So why I am standing in The Mall, my back to Buckingham Palace, pirouetting past tourists from every corner of the world as I try to squeeze through a gap between a gaggle of excited Americans pointing iPhone cameras at soldiers in furry hats?
Let me tell you. I'm dreaming of London Olympics glory. I want to imagine the crowds cheering an improbable victory, a gold medal around my neck months before all those mercurial Kenyans and Ethiopians even start the race on August 12.
Even at school I hated long- distance running. There was always a boy called Tuppen at the front of the field, and I can only account for once finishing fourth in a schools cross-country race that I must have taken a short cut while no one was watching.
So running the 42.19km of the London Olympics marathon route is clearly out of the question. It's to be a gentle stroll for me, taking in the sights and stopping for a pint along the way in a London pub.
The Olympics course will see the athletes run one short 3.6 km lap, starting in The Mall, followed by three longer laps of 12.87km, turning at the Tower of London and finishing back in The Mall.
The London 2012 organisers defied tradition by not finishing the marathon in the Olympic Stadium, as originally planned, instead plotting a course that will showcase London's major tourist attractions.
The route first takes in Admiralty Arch, Trafalgar Square, the Victoria Embankment, Big Ben and the Palace of Westminster. Runners will breeze along Birdcage Walk, passing Wellington Barracks, home to the Brigade of Guards, then skirt Buckingham Palace, the Victoria Monument and back into The Mall, where the coloured road resembles a red carpet route to the Palace.
- PIT STOP *: Birdcage Walk is named after the Royal Menagerie and Aviary that were located there in the reign of King James I. Only the Royal Family and the Hereditary Grand Falconer, the Duke of St Albans, were permitted to drive along the road until 1828, when it was opened to the public.
I set off past St James Palace, which is guarded by a couple of soldiers in ceremonial dress, and immediately make a detour to watch the Changing of the Guard on Horseguards Parade, before retracing my steps, cutting across Trafalgar Square and into Northumberland Avenue, which has a square on the Monopoly board named after it.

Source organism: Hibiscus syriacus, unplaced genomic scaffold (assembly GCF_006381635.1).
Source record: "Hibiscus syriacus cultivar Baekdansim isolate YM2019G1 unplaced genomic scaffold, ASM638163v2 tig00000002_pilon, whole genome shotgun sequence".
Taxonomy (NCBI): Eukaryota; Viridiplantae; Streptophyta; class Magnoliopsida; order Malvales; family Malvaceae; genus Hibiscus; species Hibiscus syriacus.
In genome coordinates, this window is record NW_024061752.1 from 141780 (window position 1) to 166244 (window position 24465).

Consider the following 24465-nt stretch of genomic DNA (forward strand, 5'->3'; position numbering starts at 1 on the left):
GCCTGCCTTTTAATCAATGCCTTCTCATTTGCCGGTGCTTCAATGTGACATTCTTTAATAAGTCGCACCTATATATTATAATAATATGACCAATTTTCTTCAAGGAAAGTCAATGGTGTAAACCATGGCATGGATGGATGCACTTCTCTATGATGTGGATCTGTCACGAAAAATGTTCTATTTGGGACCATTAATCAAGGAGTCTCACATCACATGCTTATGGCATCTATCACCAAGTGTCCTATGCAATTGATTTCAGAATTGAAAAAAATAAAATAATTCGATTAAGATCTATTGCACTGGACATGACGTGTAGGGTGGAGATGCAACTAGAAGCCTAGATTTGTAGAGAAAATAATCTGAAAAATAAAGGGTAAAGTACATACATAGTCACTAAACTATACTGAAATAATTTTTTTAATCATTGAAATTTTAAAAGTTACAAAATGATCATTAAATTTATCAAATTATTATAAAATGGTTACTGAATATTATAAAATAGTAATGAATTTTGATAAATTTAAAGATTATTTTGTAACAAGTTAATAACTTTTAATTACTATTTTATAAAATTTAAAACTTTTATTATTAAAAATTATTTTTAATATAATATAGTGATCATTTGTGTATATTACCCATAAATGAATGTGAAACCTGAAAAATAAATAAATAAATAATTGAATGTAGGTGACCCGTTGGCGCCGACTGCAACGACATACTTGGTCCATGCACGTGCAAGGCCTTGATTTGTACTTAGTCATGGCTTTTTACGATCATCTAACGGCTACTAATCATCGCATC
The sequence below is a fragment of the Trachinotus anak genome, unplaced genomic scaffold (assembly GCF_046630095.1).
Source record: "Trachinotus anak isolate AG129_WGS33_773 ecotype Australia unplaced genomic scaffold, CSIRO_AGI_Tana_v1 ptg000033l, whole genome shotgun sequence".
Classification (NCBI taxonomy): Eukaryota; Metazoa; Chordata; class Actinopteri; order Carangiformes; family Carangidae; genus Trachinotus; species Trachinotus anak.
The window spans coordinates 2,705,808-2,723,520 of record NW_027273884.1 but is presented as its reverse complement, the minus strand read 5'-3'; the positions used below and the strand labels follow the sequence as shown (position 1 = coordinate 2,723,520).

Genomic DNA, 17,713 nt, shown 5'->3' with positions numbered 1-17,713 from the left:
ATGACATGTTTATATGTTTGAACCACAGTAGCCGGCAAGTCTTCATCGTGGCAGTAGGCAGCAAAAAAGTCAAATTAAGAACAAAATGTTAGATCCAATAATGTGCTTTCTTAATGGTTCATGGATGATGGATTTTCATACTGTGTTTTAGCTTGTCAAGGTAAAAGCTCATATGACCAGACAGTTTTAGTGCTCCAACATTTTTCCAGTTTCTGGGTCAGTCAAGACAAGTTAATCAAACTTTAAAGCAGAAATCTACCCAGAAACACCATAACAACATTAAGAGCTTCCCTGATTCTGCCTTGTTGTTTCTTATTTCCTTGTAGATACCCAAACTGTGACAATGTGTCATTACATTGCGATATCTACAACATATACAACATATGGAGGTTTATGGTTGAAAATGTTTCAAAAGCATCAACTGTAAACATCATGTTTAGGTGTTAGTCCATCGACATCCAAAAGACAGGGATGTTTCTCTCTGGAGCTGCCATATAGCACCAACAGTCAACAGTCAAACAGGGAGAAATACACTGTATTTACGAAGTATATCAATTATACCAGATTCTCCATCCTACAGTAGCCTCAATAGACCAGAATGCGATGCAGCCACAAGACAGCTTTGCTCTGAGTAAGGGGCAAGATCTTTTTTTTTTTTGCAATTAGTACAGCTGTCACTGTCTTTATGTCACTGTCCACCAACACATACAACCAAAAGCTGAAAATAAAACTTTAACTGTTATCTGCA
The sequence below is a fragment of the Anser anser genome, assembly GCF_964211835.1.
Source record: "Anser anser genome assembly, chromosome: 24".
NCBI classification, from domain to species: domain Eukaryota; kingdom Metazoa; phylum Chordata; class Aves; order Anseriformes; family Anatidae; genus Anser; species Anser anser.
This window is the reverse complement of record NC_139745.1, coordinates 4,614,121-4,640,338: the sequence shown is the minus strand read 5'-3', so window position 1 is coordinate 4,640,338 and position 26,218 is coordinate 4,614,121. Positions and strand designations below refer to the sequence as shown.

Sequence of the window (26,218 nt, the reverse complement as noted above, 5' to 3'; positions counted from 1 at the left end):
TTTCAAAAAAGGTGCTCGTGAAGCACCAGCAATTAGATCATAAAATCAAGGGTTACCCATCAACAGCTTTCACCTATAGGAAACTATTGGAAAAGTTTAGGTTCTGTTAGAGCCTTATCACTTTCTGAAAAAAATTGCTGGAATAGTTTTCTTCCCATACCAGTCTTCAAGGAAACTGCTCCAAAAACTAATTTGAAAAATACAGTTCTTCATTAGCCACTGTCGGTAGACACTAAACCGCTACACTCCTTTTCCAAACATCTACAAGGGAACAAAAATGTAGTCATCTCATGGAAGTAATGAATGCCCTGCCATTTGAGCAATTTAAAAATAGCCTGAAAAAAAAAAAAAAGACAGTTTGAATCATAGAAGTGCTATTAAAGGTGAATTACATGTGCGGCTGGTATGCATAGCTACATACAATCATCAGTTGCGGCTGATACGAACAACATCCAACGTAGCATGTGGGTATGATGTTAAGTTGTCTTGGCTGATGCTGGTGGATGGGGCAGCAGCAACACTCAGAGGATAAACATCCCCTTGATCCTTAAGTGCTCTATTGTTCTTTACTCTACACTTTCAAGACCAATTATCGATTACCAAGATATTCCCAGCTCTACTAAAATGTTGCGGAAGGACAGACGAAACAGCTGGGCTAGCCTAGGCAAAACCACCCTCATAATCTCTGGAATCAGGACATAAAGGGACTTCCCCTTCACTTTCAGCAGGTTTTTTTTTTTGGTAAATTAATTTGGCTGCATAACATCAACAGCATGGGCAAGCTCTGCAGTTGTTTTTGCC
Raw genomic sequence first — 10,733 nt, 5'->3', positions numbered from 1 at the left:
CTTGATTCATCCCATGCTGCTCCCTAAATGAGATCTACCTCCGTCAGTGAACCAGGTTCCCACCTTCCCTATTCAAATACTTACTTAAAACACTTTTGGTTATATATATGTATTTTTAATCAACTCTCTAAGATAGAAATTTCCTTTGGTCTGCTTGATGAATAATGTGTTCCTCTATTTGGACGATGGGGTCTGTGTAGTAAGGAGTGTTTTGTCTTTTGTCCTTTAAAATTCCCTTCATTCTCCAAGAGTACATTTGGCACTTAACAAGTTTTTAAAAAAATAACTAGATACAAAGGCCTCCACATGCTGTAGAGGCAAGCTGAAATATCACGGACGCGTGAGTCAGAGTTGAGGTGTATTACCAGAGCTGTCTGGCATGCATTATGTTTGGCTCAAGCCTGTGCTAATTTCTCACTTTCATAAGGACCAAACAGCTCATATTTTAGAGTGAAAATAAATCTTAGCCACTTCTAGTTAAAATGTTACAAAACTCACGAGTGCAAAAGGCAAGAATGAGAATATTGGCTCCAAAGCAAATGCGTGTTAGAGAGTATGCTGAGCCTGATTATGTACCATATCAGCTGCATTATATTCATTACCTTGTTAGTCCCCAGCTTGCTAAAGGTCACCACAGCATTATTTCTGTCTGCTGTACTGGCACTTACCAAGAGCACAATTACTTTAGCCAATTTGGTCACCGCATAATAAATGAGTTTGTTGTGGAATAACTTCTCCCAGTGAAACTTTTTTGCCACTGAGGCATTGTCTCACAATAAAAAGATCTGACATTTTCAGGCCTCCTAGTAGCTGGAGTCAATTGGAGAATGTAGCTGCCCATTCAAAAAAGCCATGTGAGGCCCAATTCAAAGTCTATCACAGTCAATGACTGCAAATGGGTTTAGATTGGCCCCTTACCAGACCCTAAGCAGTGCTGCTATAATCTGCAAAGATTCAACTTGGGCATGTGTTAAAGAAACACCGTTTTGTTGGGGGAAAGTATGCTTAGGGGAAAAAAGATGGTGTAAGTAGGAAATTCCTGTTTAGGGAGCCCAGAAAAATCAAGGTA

I'm now approaching the Victoria Embankment. On my right, across the River Thames on the South Bank, is the hugely impressive London Marriott County Hall hotel and London Eye, but there's no time to take a spin today because I'm picking up a head of steam past Cleopatra's Needle and the impressive memorial to the Battle of Britain airmen. The latter includes an inscription of Winston Churchill's famous words: "Never in the field of human conflict was so much owed by so many to so few".
A short distance before Blackfriars Bridge - opened in 1869 by Queen Victoria and named after a Dominican priory which once stood nearby - are the gardens and heritage-listed buildings of the Temple, originally the home of the Knights Templar, who fought the Crusades. The area now includes two of the four Inns of Court, the Inner Temple and the Middle Temple.
- PIT STOP *: In June 1982, the body of Roberto Calvi, a former chairman of Italy's largest private bank, was found hanging from one of the arches of Blackfrairs Bridge with five bricks and around $14,000 in three currencies in his pockets. Calvi was on the run from Italy accused of embezzlement. The Mafia was blamed for his murder. A right turn at Blackfriars Bridge would take you across the river to the Tate Modern gallery and the OXO Tower, but here the Olympic route leaves the Thames, turning past the College of Arms and entering St Paul's courtyard where hundreds of visitors wait to enter the cathedral's Whispering, Stone and Golden Galleries.
- PIT STOP *: Oculus, an eye into St Paul's, is a 270-degree film experience that brings 1400 years of history to life. Oculus takes visitors on a journey through the history and daily life of St Paul's Cathedral through a series of short, high definition films.
From the shadow of St Pauls' the runners will move deep into London's financial district, through Cheapside, linking St Martin's Le Grand with Poultry, passing medieval Guildhall, Leadenhall Market and the Bank of England. At Bank Underground station, the runners will pass the Royal Exchange. It is the third building to occupy the site and today offers a different kind of commerce: luxury designer-label shops.
- PIT STOP *: During the 17th century, stockbrokers were not allowed in the Royal Exchange due to their rude manners, forcing them to operate in nearby coffee houses. At Tower Hill the runners will turn back towards the city in the shadow of the Tower of London, past the Monument (to the Great Fire of London in 1666) and Mansion House, the official residence of the Lord Mayor of London, before continuing along Cannon Street, and rejoining the outward leg just before Blackfrairs Bridge. Back in the Mall after my 12km stroll, tourists are still making a beeline for Buckingham Palace, but I head for nearby St James's Street and enter the shop of John Lobb, one of Britain's last remaining bespoke shoemakers.
"Can I help you, sir," the assistant asks. "Yes, can we start with a new pair of shoes?"